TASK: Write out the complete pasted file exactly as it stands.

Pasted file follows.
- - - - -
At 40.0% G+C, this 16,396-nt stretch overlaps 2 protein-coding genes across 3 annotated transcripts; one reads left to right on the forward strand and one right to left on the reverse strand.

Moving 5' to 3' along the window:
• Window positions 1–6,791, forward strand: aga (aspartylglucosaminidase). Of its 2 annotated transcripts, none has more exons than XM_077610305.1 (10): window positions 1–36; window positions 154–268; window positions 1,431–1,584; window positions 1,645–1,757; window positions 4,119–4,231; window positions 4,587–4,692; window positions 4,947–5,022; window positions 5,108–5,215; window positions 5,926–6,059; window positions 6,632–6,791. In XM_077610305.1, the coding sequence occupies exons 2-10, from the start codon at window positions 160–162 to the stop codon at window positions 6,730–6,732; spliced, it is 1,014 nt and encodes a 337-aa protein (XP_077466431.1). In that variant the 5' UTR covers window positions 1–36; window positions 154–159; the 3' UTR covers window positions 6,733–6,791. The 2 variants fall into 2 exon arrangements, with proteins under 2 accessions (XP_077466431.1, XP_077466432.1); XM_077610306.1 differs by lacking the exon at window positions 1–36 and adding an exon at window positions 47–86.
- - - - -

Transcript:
At 40.0% G+C, this 16,396-nt stretch overlaps 2 protein-coding genes across 3 annotated transcripts; one reads left to right on the forward strand and one right to left on the reverse strand.

Moving 5' to 3' along the window:
• Window positions 1–6,791, forward strand: aga (aspartylglucosaminidase). Of its 2 annotated transcripts, none has more exons than XM_077610305.1 (10): window positions 1–36; window positions 154–268; window positions 1,431–1,584; window positions 1,645–1,757; window positions 4,119–4,231; window positions 4,587–4,692; window positions 4,947–5,022; window positions 5,108–5,215; window positions 5,926–6,059; window positions 6,632–6,791. In XM_077610305.1, the coding sequence occupies exons 2-10, from the start codon at window positions 160–162 to the stop codon at window positions 6,730–6,732; spliced, it is 1,014 nt and encodes a 337-aa protein (XP_077466431.1). In that variant the 5' UTR covers window positions 1–36; window positions 154–159; the 3' UTR covers window positions 6,733–6,791. The 2 variants fall into 2 exon arrangements, with proteins under 2 accessions (XP_077466431.1, XP_077466432.1); XM_077610306.1 differs by lacking the exon at window positions 1–36 and adding an exon at window positions 47–86.